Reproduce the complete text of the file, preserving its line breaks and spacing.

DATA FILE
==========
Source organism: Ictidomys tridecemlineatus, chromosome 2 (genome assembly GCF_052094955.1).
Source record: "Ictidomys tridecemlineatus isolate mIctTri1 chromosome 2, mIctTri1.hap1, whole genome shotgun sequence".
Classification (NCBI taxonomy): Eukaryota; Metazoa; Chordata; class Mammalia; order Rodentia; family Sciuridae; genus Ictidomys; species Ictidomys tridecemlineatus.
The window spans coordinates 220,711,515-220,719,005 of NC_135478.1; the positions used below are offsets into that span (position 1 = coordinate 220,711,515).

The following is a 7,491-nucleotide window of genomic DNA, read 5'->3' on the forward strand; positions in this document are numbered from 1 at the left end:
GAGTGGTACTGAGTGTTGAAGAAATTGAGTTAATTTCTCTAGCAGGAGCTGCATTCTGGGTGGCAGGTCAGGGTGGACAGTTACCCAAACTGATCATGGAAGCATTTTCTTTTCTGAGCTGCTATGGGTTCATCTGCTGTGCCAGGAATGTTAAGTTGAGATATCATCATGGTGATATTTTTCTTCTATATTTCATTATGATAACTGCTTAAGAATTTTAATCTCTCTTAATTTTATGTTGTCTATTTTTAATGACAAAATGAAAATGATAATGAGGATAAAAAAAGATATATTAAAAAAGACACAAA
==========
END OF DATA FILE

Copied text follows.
Source organism: Ictidomys tridecemlineatus, chromosome 2 (genome assembly GCF_052094955.1).
Source record: "Ictidomys tridecemlineatus isolate mIctTri1 chromosome 2, mIctTri1.hap1, whole genome shotgun sequence".
Classification (NCBI taxonomy): Eukaryota; Metazoa; Chordata; class Mammalia; order Rodentia; family Sciuridae; genus Ictidomys; species Ictidomys tridecemlineatus.
The window spans coordinates 220,711,515-220,719,005 of NC_135478.1; the positions used below are offsets into that span (position 1 = coordinate 220,711,515).

The following is a 7,491-nucleotide window of genomic DNA, read 5'->3' on the forward strand; positions in this document are numbered from 1 at the left end:
GAGTGGTACTGAGTGTTGAAGAAATTGAGTTAATTTCTCTAGCAGGAGCTGCATTCTGGGTGGCAGGTCAGGGTGGACAGTTACCCAAACTGATCATGGAAGCATTTTCTTTTCTGAGCTGCTATGGGTTCATCTGCTGTGCCAGGAATGTTAAGTTGAGATATCATCATGGTGATATTTTTCTTCTATATTTCATTATGATAACTGCTTAAGAATTTTAATCTCTCTTAATTTTATGTTGTCTATTTTTAATGACAAAATGAAAATGATAATGAGGATAAAAAAAGATATATTAAAAAAGACACAAA